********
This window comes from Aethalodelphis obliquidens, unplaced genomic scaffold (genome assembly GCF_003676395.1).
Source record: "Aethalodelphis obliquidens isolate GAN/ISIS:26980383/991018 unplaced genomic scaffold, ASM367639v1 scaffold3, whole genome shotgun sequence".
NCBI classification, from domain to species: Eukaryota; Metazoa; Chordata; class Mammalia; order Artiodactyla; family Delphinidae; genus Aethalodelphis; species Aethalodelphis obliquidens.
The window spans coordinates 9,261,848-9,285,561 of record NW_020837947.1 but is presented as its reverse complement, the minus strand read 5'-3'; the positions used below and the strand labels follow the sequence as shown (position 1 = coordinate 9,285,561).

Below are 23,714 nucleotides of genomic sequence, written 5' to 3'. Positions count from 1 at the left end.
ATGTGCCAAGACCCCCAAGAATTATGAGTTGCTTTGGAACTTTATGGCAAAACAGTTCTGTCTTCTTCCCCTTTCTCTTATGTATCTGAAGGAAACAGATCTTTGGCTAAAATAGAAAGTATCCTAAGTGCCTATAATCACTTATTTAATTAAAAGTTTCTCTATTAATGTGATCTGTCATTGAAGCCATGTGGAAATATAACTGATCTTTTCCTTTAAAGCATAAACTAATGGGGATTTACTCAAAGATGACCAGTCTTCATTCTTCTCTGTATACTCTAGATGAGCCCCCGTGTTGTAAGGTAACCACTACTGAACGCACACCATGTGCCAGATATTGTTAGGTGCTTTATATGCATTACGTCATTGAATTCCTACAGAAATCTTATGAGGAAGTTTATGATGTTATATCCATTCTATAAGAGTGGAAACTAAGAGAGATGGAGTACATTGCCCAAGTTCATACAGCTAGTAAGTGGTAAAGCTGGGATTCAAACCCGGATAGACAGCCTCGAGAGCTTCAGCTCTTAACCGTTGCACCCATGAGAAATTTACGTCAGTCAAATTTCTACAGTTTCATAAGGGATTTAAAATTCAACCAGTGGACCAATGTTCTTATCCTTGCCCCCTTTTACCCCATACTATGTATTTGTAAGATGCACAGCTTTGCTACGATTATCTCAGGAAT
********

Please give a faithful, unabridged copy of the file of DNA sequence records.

This window comes from Aethalodelphis obliquidens, unplaced genomic scaffold (genome assembly GCF_003676395.1).
Source record: "Aethalodelphis obliquidens isolate GAN/ISIS:26980383/991018 unplaced genomic scaffold, ASM367639v1 scaffold3, whole genome shotgun sequence".
NCBI classification, from domain to species: Eukaryota; Metazoa; Chordata; class Mammalia; order Artiodactyla; family Delphinidae; genus Aethalodelphis; species Aethalodelphis obliquidens.
The window spans coordinates 9,261,848-9,285,561 of record NW_020837947.1 but is presented as its reverse complement, the minus strand read 5'-3'; the positions used below and the strand labels follow the sequence as shown (position 1 = coordinate 9,285,561).

Below are 23,714 nucleotides of genomic sequence, written 5' to 3'. Positions count from 1 at the left end.
ATGTGCCAAGACCCCCAAGAATTATGAGTTGCTTTGGAACTTTATGGCAAAACAGTTCTGTCTTCTTCCCCTTTCTCTTATGTATCTGAAGGAAACAGATCTTTGGCTAAAATAGAAAGTATCCTAAGTGCCTATAATCACTTATTTAATTAAAAGTTTCTCTATTAATGTGATCTGTCATTGAAGCCATGTGGAAATATAACTGATCTTTTCCTTTAAAGCATAAACTAATGGGGATTTACTCAAAGATGACCAGTCTTCATTCTTCTCTGTATACTCTAGATGAGCCCCCGTGTTGTAAGGTAACCACTACTGAACGCACACCATGTGCCAGATATTGTTAGGTGCTTTATATGCATTACGTCATTGAATTCCTACAGAAATCTTATGAGGAAGTTTATGATGTTATATCCATTCTATAAGAGTGGAAACTAAGAGAGATGGAGTACATTGCCCAAGTTCATACAGCTAGTAAGTGGTAAAGCTGGGATTCAAACCCGGATAGACAGCCTCGAGAGCTTCAGCTCTTAACCGTTGCACCCATGAGAAATTTACGTCAGTCAAATTTCTACAGTTTCATAAGGGATTTAAAATTCAACCAGTGGACCAATGTTCTTATCCTTGCCCCCTTTTACCCCATACTATGTATTTGTAAGATGCACAGCTTTGCTACGATTATCTCAGGAAT